High school sports are filled with life lessons. Few of them are as quite on the nose as the ones taught in rugby.
For the Thornlea Thunder senior boys team, it’s an exercise in resilience.
“I think the hardest thing to get used to about the game of rugby is that people don’t realize how hard it is to get hit and get back up again, and then get hit again and get back up again,” said Thunder coach Nathalie Bendavid. “It really displays the character of the athletes and whether they’re able to do that or not.”
As much as there is a pounding that can take place in game action, it’s the mental side of things that will ultimately allow them to have success.
“I think the physical stuff is almost the easy part,” Bendavid said. “You can teach them how to tackle, how to scrum, all of that kind of stuff, and the players that shine are the ones who can go in, take that hit, take the contact and continue to play the game.”
The Thunder are learning from Bendavid, a former Team Canada rugby player, and have done a good job developing their games. Players like Kyle Juhasz now have the skills to help his teammates on the field during game action.
“It’s obviously difficult, but I do my best and try to stay vocal so everyone hears and knows where they’re supposed to be so that we can succeed,” said Juhasz, now in his fourth year of playing for the Thornlea squad.
As one of the veterans, he tries to keep a positive attitude as he tries to help out a handful of teammates who are new to the game.
“Obviously, no put-downs, just encouragement to allow everyone to succeed and progress in a respectful manner,” Juhasz said. “In practice, it’s a lot more efficient, because you have time and can do it over and over again. As long as everyone learns and we do a good job, it will come along. It just takes time.”
While training sessions saw a marked improvement, the Thunder had a bit of trouble with a couple of key facets of the game come match time.
“Well, our passing for sure,” said Juhasz, with a laugh. “Passing the ball is very easy in practice, because there’s no pressure, but it can be game-deciding in an actual game. That’s definitely one of the biggest factors. Keeping a straight line to not allow any gaps is a big one too, because we need that for defence.”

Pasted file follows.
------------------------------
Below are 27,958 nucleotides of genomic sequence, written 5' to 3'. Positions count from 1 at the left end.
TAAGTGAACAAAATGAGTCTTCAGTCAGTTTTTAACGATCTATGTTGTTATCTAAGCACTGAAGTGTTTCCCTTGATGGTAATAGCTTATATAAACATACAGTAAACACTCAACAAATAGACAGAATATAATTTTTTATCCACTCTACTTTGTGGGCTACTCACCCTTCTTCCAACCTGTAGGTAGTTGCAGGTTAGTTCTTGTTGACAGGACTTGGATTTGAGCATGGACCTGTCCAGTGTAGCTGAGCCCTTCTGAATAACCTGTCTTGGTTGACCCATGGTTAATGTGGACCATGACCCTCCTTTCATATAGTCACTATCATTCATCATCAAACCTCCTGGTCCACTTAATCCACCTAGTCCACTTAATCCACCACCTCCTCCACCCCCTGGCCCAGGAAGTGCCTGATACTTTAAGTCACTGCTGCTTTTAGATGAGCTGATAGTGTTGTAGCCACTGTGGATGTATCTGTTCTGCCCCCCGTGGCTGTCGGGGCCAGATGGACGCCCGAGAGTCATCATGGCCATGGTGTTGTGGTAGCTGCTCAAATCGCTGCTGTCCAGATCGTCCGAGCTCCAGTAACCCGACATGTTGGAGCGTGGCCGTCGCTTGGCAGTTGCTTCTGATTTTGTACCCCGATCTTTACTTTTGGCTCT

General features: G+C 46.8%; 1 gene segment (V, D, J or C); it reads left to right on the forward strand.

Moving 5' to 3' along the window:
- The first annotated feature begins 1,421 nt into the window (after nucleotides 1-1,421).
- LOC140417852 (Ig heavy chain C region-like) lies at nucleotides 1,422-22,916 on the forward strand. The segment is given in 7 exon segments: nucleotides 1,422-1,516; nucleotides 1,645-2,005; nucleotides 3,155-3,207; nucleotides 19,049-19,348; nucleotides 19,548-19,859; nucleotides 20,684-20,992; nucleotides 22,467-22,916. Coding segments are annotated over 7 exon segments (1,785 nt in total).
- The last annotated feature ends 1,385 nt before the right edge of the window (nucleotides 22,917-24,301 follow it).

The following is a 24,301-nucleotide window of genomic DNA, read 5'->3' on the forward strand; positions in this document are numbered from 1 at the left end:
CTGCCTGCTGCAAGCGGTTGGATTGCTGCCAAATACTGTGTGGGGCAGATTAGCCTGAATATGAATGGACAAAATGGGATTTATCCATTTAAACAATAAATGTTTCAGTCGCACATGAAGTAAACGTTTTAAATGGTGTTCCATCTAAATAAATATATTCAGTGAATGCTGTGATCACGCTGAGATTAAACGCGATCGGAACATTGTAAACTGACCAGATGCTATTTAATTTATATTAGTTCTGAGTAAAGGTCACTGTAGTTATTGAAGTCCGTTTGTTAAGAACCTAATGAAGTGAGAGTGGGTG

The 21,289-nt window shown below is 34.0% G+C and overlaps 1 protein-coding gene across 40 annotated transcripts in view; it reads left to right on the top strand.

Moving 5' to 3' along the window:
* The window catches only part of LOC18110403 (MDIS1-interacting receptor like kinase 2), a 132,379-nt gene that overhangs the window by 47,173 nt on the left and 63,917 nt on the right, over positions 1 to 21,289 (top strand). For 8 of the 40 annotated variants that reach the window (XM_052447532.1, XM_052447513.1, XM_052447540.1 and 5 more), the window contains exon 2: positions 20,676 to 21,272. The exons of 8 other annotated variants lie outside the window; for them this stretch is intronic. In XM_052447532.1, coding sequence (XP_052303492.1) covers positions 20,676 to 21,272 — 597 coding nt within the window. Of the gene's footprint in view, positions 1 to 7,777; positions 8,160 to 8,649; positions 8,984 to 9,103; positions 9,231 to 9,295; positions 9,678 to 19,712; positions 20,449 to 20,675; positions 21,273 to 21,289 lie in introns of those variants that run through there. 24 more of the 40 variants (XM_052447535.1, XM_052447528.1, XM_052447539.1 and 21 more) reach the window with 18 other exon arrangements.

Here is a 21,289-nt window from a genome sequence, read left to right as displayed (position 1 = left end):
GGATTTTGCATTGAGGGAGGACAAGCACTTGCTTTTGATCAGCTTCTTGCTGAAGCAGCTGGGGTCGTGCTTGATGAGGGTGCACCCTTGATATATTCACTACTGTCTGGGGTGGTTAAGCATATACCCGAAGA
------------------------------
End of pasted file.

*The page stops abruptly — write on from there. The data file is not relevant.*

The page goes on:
Typically, everyone will get their opportunity to head out onto the pitch and play some minutes, something that Bendavid considers a priority.
“Rugby, for me, is about development,” she said. “I want to grow the game and I want maximum participation, so as much as possible, I want to get everyone in there. We’ve had a couple of players that have never played rugby before, so especially (early in the season) I wanted to get them in there and get them a feel for the game. I think that, when everybody learns, the whole team benefits. It’s important that your bench plays well, as well as your starters.”
While the Thunder may not always have their best 15 on the field, it’s the only way the other players will get a chance to truly grow.
“I think it’s crucial,” said Bendavid about giving all of her players game action. “You can’t mimic that game situation in practice. It’s hard to get it where you’ve got that adrenaline running through you like you would in a game, it’s imperative for them to get out in a real game. That’s part of the reason I want to get them all in.”
By season’s end, all of these players will have picked up experience in rugby and in life, and that’s the kind of thing that can help carry them places.
“Being part of a rugby team is being part of a community,” Bendavid said. “I’ve played rugby all over the world and when you say you’re a rugby player, you join other rugby players and you have an automatic family. I think that’s really important in high school, where kids are under so much pressure socially and so on, so that’s really important, the teamwork part of it, and again, that resilience. It’s a life skill to be able to get hit and get back up again.”
In the photo, Thornlea wins a lineout in regular-season action against Father Bressani High School. Stephen Sweet photo